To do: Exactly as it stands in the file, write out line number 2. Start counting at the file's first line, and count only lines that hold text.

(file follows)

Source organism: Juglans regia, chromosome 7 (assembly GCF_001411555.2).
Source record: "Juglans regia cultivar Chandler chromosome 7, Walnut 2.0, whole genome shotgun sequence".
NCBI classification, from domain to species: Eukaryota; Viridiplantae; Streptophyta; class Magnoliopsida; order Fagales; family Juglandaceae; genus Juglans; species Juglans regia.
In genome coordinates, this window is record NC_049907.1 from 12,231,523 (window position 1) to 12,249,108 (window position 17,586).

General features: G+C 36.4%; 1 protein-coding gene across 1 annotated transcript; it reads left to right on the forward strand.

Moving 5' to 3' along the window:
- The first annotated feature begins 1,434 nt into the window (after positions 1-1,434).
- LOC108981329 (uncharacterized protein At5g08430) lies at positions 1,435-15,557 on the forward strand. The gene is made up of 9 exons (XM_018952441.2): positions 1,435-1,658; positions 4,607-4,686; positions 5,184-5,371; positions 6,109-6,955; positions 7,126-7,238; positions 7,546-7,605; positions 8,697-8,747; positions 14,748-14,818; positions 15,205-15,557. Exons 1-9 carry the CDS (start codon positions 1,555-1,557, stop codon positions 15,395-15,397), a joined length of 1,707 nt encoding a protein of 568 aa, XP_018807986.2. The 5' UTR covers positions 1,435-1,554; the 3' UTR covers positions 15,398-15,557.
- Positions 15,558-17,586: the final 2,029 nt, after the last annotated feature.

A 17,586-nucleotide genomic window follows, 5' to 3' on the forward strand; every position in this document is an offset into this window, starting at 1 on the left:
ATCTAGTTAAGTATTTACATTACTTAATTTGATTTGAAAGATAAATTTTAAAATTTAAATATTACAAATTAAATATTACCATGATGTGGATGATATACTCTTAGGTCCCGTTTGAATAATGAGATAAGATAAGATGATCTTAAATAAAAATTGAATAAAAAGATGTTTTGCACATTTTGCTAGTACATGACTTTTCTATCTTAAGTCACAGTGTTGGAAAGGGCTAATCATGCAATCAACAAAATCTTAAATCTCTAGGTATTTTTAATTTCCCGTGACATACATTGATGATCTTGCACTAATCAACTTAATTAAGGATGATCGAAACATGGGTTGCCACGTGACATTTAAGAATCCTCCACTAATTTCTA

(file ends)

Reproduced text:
Source record: "Juglans regia cultivar Chandler chromosome 7, Walnut 2.0, whole genome shotgun sequence".